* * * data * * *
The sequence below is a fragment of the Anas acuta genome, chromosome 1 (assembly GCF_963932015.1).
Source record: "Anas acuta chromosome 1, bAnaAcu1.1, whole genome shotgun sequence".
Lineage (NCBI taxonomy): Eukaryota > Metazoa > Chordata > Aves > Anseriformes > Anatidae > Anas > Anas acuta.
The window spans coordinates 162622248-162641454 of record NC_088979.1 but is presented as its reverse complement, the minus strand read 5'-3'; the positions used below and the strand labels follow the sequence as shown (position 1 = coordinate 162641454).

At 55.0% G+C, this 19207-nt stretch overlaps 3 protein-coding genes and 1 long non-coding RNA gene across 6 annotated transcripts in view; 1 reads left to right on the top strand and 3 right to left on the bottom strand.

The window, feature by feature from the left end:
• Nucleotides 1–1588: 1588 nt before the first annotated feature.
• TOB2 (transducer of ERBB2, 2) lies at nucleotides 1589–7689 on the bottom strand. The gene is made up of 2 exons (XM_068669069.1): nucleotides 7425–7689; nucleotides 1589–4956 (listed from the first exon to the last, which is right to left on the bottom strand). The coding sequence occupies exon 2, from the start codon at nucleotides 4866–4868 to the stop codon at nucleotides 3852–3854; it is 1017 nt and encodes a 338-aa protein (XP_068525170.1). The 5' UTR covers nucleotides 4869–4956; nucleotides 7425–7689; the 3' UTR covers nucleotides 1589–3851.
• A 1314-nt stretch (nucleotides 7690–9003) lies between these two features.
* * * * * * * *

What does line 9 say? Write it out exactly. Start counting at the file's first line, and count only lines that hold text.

• A 1314-nt stretch (nucleotides 7690–9003) lies between these two features.